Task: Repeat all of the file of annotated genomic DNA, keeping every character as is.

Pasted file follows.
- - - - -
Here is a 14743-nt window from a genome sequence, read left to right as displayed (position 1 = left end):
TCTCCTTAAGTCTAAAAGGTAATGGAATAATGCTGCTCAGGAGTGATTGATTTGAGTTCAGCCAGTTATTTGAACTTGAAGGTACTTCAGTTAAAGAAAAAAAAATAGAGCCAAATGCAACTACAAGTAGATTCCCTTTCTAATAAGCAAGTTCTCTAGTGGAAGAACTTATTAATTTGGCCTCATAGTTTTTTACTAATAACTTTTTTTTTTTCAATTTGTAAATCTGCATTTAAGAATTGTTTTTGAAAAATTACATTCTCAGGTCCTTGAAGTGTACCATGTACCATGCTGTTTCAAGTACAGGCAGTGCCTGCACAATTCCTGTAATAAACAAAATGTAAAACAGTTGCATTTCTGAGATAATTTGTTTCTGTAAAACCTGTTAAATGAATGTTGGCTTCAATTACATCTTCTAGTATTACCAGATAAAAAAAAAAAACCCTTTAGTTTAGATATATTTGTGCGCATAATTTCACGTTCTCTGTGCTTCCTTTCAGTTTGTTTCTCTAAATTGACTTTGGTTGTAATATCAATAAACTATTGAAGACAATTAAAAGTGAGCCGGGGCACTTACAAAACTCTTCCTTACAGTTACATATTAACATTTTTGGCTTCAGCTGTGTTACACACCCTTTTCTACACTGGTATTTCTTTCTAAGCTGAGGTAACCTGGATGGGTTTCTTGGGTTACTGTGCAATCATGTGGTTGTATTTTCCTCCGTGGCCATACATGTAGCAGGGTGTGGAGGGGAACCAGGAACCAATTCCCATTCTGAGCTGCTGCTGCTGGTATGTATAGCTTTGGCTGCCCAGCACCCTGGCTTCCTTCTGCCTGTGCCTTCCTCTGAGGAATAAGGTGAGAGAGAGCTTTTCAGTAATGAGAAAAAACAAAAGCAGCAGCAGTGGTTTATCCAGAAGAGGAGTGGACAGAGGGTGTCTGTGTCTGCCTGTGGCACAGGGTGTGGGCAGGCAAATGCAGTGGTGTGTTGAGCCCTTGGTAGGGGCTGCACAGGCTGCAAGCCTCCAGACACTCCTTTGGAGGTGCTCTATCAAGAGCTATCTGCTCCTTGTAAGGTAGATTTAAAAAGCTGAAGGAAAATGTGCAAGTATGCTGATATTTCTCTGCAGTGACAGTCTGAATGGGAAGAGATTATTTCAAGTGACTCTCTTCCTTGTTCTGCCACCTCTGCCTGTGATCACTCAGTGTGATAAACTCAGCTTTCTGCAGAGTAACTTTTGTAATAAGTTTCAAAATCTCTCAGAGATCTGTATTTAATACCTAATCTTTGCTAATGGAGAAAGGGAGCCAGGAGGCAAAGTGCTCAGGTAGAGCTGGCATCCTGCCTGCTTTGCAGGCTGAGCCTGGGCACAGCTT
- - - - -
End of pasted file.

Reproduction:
Here is a 14743-nt window from a genome sequence, read left to right as displayed (position 1 = left end):
TCTCCTTAAGTCTAAAAGGTAATGGAATAATGCTGCTCAGGAGTGATTGATTTGAGTTCAGCCAGTTATTTGAACTTGAAGGTACTTCAGTTAAAGAAAAAAAAATAGAGCCAAATGCAACTACAAGTAGATTCCCTTTCTAATAAGCAAGTTCTCTAGTGGAAGAACTTATTAATTTGGCCTCATAGTTTTTTACTAATAACTTTTTTTTTTTCAATTTGTAAATCTGCATTTAAGAATTGTTTTTGAAAAATTACATTCTCAGGTCCTTGAAGTGTACCATGTACCATGCTGTTTCAAGTACAGGCAGTGCCTGCACAATTCCTGTAATAAACAAAATGTAAAACAGTTGCATTTCTGAGATAATTTGTTTCTGTAAAACCTGTTAAATGAATGTTGGCTTCAATTACATCTTCTAGTATTACCAGATAAAAAAAAAAAACCCTTTAGTTTAGATATATTTGTGCGCATAATTTCACGTTCTCTGTGCTTCCTTTCAGTTTGTTTCTCTAAATTGACTTTGGTTGTAATATCAATAAACTATTGAAGACAATTAAAAGTGAGCCGGGGCACTTACAAAACTCTTCCTTACAGTTACATATTAACATTTTTGGCTTCAGCTGTGTTACACACCCTTTTCTACACTGGTATTTCTTTCTAAGCTGAGGTAACCTGGATGGGTTTCTTGGGTTACTGTGCAATCATGTGGTTGTATTTTCCTCCGTGGCCATACATGTAGCAGGGTGTGGAGGGGAACCAGGAACCAATTCCCATTCTGAGCTGCTGCTGCTGGTATGTATAGCTTTGGCTGCCCAGCACCCTGGCTTCCTTCTGCCTGTGCCTTCCTCTGAGGAATAAGGTGAGAGAGAGCTTTTCAGTAATGAGAAAAAACAAAAGCAGCAGCAGTGGTTTATCCAGAAGAGGAGTGGACAGAGGGTGTCTGTGTCTGCCTGTGGCACAGGGTGTGGGCAGGCAAATGCAGTGGTGTGTTGAGCCCTTGGTAGGGGCTGCACAGGCTGCAAGCCTCCAGACACTCCTTTGGAGGTGCTCTATCAAGAGCTATCTGCTCCTTGTAAGGTAGATTTAAAAAGCTGAAGGAAAATGTGCAAGTATGCTGATATTTCTCTGCAGTGACAGTCTGAATGGGAAGAGATTATTTCAAGTGACTCTCTTCCTTGTTCTGCCACCTCTGCCTGTGATCACTCAGTGTGATAAACTCAGCTTTCTGCAGAGTAACTTTTGTAATAAGTTTCAAAATCTCTCAGAGATCTGTATTTAATACCTAATCTTTGCTAATGGAGAAAGGGAGCCAGGAGGCAAAGTGCTCAGGTAGAGCTGGCATCCTGCCTGCTTTGCAGGCTGAGCCTGGGCACAGCTT